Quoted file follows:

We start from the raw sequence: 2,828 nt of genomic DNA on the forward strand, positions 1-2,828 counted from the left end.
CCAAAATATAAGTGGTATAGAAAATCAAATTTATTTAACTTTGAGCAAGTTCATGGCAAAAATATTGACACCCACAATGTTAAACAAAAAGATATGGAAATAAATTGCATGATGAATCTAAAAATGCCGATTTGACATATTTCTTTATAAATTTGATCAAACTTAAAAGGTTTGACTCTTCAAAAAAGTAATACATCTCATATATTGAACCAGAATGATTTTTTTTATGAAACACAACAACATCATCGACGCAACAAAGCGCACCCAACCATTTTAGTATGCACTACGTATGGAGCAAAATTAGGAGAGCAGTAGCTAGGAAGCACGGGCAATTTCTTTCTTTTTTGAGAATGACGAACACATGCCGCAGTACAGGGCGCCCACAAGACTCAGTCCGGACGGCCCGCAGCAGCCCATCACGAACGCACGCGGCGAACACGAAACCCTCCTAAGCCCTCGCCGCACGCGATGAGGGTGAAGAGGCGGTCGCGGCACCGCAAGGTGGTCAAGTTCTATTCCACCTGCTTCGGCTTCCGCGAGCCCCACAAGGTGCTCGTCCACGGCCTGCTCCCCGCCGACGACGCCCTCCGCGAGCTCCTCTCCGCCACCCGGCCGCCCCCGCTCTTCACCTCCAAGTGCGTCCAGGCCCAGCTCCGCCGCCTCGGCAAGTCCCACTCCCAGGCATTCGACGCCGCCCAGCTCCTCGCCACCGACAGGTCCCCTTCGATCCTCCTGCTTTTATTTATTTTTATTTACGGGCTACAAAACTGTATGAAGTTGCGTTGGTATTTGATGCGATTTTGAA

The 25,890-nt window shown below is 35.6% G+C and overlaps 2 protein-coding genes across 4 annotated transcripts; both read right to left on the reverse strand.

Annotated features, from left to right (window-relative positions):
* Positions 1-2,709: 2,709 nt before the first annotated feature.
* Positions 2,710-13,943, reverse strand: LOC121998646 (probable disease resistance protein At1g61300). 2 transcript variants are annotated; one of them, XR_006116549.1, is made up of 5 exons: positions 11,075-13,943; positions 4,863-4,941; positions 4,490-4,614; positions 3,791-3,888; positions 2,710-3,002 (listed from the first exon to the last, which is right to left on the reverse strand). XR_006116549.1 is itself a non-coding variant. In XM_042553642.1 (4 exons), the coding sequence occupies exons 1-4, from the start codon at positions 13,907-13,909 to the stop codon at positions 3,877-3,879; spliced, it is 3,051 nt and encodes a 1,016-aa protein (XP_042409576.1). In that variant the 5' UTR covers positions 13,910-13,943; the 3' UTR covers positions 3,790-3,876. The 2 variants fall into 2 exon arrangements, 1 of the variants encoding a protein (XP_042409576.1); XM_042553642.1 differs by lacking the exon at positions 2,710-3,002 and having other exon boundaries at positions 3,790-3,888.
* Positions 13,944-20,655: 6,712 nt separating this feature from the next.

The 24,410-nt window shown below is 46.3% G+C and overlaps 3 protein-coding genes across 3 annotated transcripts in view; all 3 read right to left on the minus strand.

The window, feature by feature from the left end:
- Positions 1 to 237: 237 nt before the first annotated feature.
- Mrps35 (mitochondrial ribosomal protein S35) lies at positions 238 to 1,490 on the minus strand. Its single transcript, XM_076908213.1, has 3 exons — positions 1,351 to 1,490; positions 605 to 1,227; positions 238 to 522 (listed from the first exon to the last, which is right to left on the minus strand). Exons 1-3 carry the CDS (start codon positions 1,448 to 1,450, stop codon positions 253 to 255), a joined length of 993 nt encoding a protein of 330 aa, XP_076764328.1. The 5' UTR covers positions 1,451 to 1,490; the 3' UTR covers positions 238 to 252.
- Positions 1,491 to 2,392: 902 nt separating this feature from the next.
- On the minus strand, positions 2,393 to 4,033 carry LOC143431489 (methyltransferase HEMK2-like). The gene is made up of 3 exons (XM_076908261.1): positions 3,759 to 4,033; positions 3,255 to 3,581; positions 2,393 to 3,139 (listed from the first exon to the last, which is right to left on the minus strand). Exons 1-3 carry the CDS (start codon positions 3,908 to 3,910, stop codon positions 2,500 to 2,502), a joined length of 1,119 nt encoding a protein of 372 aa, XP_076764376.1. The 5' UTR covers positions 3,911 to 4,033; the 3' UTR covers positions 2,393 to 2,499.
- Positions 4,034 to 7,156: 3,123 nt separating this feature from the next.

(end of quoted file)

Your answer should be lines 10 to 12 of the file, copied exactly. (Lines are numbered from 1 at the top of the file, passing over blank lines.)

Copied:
- Positions 1 to 237: 237 nt before the first annotated feature.
- Mrps35 (mitochondrial ribosomal protein S35) lies at positions 238 to 1,490 on the minus strand. Its single transcript, XM_076908213.1, has 3 exons — positions 1,351 to 1,490; positions 605 to 1,227; positions 238 to 522 (listed from the first exon to the last, which is right to left on the minus strand). Exons 1-3 carry the CDS (start codon positions 1,448 to 1,450, stop codon positions 253 to 255), a joined length of 993 nt encoding a protein of 330 aa, XP_076764328.1. The 5' UTR covers positions 1,451 to 1,490; the 3' UTR covers positions 238 to 252.
- Positions 1,491 to 2,392: 902 nt separating this feature from the next.